And They’re Off! Historians On The Guggenheim List

April 15, 2010, 12:07 pm

You can, of course, check the list yourself. But history colleagues who deserve a Jacquie Lawson e-card are:

Andrew Apter, Professor of History and Anthropology, and Director, James S. Coleman African Studies Center, University of California, Los Angeles: A study of slave coasts and hinterlands in Afro-American perspective.

Joshua Brown, Executive Director, American Social History Project/Center for Media and Learning, The Graduate Center, CUNY: The visual culture of the American Civil War.

Antoinette Burton, Professor of History and Bastian Professor of Global and Transnational Studies, University of Illinois, Urbana-Champaign: Resistance in the British Empire from the Opium Wars to Mau Mau.

William Caferro, Professor of History, Vanderbilt University: War, economy, and culture in Italy, 1330-1450.

Hasia R. Diner, Paul S. and Sylvia Steinberg Professor of American Jewish History, New York University: Peddlers: A New World Jewish history.

Caroline Elkins, Professor of History and African and African American Studies, Harvard University: The end of the British Empire after the Second World War.

Walter Johnson, Winthrop Professor of History and Professor of African and African American Studies, Harvard University: Slavery, capitalism, and imperialism in the Mississippi Valley’s Cotton Kingdom.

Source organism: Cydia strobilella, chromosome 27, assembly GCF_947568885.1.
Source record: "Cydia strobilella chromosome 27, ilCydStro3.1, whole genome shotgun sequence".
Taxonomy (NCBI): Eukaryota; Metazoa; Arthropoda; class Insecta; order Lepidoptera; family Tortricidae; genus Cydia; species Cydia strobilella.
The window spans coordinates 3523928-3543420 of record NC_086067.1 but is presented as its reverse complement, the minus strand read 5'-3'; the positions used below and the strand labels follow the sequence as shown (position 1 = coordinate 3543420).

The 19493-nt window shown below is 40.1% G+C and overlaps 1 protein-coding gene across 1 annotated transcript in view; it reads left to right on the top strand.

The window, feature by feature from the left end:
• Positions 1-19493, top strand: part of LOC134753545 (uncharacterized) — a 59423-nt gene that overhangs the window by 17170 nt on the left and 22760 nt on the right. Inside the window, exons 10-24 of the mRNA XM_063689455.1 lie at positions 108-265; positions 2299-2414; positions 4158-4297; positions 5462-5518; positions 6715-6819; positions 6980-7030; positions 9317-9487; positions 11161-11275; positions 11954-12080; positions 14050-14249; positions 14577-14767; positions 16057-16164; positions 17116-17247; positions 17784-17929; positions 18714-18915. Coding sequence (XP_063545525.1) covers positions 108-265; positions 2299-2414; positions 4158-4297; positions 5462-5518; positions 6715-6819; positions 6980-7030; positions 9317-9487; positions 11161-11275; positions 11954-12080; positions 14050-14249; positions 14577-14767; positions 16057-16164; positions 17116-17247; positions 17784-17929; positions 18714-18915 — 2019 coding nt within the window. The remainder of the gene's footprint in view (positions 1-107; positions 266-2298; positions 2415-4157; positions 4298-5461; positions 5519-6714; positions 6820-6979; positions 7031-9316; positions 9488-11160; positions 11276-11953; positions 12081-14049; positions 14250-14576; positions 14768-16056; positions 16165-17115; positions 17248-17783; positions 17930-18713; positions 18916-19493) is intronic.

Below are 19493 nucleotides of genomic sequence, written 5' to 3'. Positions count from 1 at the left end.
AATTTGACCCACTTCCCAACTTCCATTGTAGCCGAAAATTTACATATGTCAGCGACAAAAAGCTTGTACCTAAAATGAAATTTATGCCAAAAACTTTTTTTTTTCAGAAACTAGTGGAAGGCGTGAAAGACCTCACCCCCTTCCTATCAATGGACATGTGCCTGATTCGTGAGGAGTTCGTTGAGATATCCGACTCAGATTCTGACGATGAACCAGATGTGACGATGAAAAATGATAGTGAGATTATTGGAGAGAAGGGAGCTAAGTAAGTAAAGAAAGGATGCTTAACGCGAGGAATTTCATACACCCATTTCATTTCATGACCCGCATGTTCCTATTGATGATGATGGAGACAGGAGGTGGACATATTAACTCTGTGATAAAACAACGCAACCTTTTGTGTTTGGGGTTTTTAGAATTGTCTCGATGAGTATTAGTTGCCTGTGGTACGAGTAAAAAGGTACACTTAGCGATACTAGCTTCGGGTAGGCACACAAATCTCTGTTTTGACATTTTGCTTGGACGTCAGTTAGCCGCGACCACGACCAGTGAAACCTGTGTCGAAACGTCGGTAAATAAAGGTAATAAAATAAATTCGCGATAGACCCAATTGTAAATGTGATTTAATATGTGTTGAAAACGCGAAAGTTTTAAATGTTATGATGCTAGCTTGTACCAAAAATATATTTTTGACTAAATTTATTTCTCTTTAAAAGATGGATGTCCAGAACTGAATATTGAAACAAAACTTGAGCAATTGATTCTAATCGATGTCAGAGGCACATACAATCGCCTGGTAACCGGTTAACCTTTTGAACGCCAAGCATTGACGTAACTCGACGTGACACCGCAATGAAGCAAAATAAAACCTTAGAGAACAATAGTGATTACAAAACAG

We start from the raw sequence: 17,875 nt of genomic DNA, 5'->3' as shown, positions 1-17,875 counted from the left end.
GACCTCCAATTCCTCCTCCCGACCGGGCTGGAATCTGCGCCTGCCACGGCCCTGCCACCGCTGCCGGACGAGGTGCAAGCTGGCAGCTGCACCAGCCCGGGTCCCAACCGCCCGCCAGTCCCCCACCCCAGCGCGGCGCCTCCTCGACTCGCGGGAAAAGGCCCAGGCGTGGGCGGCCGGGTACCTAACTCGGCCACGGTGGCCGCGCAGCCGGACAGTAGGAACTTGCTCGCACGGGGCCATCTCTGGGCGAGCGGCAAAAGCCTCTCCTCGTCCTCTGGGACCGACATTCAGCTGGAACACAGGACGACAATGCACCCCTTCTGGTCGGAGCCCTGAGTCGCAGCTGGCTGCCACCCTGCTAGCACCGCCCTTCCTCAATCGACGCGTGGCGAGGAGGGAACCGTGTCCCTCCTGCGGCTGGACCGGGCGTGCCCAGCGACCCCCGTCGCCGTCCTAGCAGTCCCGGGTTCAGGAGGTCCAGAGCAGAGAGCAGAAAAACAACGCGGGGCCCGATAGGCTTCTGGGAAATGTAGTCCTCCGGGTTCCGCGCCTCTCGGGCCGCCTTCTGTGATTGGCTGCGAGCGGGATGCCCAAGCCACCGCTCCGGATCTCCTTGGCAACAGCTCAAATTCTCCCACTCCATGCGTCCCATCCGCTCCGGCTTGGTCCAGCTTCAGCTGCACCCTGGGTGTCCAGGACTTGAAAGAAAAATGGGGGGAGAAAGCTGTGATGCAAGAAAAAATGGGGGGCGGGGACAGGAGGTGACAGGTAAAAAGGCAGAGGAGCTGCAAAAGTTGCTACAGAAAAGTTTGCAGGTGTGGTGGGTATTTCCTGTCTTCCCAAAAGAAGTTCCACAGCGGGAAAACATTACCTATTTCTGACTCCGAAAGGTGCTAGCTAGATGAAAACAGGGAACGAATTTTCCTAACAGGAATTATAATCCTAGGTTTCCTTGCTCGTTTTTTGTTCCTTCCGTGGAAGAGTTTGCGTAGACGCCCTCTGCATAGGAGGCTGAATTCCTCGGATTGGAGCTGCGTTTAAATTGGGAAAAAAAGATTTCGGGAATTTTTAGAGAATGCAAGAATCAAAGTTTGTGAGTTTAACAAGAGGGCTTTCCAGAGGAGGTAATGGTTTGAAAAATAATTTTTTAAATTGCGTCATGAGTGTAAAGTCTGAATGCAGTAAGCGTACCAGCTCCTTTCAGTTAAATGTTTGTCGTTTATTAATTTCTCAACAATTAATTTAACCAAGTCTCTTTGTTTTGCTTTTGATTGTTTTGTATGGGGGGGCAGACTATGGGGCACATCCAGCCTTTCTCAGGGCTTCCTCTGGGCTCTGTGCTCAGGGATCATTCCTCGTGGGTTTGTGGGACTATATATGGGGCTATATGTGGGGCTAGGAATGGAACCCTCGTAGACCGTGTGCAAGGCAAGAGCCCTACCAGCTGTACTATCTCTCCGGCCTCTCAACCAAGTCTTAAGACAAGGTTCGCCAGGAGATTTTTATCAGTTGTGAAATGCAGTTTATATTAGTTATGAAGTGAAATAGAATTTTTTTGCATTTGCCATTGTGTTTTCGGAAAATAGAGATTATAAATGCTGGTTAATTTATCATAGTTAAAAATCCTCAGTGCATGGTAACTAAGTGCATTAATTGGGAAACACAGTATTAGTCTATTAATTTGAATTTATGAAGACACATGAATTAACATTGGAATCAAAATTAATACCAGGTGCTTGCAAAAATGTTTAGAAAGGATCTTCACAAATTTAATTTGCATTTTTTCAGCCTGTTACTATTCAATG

Pieter M. Judson, Professor of History, Swarthmore College: A non-nation-based history of Habsburg Central Europe, 1780-1948.

Jeffrey C. Kinkley, Professor of History, St. John’s University: The dystopian imagination of China’s avant-garde.

Thomas Kühne, Strassler Family Chair in the Study of Holocaust History and Professor of History, Clark University: Body aesthetics and social conflict in modern history.

Susan Schulten, Associate Professor of History, University of Denver: The rise of thematic cartography in United States history.

John Fabian Witt, Allen H. Duffy Class of 1960 Professor of Law and Professor of History, Yale Law School: The laws of war in American history.

And of course, Zenith’s very own alum:

Ms. Maggie Nelson, Faculty Member, School of Critical Studies, California Institute of the Arts: Contemporary uses and abuses of cruelty in art, literature, and media.

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